Once you’ve had homemade Graham Crackers you’ll have a hard time ever buying a box of commercial ones. Now, graham flour is just a particular coarseness of whole wheat flour so you’ll find the fine whole wheat flour you can grind on your own mill a perfect match with this recipe.
You’ll find loads of recipes for graham crackers that date to your grandmother’s time – and the resources she had in her kitchen. They take a few extra steps that you can bypass making the production of these graham crackers faster and easier.
Rolling graham crackers between silicon baking sheets speeds production
The key here is using silicon baking sheets. The old way of rolling out the dough called for mixing and then chilling the dough for a half hour. This hardens the butter which makes it less sticky when rolled out between the two sheets of parchment paper. But, silicon baking sheets are so much better that if you are using them you can skip the chilling step completely. Simply roll out the dough between two of the sheets and then peel of the upper sheet. At this point you can score the dough to lay out the cracker shapes, slide it onto a baking sheet and put it in the oven.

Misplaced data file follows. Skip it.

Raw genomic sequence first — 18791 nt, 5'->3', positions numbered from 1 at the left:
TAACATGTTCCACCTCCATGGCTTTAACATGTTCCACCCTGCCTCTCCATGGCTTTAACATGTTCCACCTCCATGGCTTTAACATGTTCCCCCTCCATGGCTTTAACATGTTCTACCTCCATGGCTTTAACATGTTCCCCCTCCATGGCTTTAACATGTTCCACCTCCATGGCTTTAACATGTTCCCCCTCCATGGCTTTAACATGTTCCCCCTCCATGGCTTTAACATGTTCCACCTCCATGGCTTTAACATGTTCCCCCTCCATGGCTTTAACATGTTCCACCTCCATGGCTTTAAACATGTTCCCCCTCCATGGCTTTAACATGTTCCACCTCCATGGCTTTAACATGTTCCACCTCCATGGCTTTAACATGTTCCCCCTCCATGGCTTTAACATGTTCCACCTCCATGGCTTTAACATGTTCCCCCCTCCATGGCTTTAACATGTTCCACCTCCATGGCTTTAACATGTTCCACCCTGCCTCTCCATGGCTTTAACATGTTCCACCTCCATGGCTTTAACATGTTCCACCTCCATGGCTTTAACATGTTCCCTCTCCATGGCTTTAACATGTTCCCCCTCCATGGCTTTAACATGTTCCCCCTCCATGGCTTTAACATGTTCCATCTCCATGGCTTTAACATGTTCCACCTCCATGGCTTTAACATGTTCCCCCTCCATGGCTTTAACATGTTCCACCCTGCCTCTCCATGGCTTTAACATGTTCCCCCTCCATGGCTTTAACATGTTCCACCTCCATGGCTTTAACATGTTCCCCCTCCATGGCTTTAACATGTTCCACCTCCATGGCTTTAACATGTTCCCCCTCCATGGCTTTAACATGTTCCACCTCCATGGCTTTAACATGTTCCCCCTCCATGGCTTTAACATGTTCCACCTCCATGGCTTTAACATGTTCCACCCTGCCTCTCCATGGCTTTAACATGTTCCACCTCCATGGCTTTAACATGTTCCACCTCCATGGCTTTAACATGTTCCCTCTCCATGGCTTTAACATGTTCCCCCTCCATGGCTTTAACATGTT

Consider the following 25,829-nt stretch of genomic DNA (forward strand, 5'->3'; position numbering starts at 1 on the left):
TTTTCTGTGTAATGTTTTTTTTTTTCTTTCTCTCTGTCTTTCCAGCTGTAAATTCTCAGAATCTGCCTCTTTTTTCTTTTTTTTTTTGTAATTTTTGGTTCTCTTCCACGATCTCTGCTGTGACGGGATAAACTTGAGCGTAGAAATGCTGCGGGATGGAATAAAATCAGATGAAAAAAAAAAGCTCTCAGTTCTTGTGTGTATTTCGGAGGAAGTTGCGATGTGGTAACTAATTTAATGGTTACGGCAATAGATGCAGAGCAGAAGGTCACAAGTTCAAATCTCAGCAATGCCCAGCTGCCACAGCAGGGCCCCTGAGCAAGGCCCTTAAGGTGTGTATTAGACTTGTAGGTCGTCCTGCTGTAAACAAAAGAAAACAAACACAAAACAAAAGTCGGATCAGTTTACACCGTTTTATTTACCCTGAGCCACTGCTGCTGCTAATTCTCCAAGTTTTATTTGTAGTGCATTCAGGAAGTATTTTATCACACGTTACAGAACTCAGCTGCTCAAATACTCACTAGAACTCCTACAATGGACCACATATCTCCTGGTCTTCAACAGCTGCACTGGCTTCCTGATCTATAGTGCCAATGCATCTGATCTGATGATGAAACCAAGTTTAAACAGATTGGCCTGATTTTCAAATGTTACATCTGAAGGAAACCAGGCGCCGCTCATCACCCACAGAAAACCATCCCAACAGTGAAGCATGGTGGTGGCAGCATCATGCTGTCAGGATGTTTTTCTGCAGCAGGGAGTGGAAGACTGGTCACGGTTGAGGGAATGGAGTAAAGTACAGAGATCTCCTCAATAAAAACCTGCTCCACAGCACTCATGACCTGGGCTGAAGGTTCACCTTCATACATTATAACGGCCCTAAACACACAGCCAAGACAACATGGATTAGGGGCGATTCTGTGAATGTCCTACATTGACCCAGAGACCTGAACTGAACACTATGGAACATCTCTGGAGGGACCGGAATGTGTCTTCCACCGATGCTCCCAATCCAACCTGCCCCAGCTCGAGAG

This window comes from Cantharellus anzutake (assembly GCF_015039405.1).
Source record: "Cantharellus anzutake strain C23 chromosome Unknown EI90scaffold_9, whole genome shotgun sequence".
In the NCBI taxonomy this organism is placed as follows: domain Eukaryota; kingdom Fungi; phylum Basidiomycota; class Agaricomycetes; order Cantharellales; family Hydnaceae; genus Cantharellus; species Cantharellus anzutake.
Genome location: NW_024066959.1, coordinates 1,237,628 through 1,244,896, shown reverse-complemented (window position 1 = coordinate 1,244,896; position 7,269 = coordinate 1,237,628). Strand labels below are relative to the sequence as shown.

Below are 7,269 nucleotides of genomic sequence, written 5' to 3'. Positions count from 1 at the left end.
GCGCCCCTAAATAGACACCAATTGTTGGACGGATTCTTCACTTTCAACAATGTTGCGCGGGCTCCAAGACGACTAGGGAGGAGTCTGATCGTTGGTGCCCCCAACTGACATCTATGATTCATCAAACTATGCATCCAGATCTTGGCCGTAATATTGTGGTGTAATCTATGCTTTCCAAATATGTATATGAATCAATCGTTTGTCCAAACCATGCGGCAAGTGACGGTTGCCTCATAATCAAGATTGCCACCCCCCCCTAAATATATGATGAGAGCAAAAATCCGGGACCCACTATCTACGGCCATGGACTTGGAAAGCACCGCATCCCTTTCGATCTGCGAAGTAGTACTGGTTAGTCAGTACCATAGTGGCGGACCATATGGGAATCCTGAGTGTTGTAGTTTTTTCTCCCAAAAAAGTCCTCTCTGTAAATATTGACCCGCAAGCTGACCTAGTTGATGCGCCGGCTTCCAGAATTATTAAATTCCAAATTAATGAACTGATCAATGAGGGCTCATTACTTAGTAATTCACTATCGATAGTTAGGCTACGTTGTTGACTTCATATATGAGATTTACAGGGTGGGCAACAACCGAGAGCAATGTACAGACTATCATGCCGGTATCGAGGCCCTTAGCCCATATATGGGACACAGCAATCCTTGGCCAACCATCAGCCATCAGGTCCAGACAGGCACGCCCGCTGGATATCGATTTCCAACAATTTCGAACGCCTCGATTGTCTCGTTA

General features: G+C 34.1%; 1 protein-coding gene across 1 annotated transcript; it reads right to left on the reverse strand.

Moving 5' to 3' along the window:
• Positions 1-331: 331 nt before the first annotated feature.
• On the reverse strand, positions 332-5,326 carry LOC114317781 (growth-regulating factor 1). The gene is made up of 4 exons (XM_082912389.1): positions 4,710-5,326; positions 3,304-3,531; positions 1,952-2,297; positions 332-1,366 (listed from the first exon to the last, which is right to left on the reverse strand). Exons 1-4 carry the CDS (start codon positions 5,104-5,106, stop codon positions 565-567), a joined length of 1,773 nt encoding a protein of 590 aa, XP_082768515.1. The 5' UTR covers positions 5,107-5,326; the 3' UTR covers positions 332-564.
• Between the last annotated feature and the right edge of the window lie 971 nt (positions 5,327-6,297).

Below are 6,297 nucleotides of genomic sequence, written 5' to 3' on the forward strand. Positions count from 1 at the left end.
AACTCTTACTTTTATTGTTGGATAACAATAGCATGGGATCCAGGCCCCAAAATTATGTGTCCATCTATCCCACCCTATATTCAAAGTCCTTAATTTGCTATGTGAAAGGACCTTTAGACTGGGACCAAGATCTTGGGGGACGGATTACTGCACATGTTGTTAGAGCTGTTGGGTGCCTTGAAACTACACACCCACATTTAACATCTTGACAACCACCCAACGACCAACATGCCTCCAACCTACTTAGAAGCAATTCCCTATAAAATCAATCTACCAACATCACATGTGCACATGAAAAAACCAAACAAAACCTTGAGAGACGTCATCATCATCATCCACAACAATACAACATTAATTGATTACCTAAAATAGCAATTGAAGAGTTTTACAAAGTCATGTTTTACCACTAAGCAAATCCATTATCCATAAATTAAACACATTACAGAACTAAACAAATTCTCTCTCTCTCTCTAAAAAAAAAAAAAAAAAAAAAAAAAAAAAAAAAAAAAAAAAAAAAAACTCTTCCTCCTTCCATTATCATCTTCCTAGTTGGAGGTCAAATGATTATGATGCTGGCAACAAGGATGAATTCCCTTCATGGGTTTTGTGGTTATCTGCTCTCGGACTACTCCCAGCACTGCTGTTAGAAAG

This recipe is enough to make about two dozen full graham crackers with a bunch of not quite full sized squared for crushing for use in pie crusts, and can be fitted on two baking sheets. I usually double this, but then I’m usually into mass production. That double recipe takes about a total of four sheets, which can be accomplished in two goes.
Bread Dough rolled out, oiled and sprinkled with sugar and cinnamon and ready to be rolled up
It’s telling that a whole franchise – and a rather successful on at that – can be built on one very narrow product – cinnamon buns. I guess, upon further reflection I guess that isn’t so unique, but it may be a bit telling as to how easily many of us part with cash that we’d be willing to pay such a premium for what is really a very simple bread product.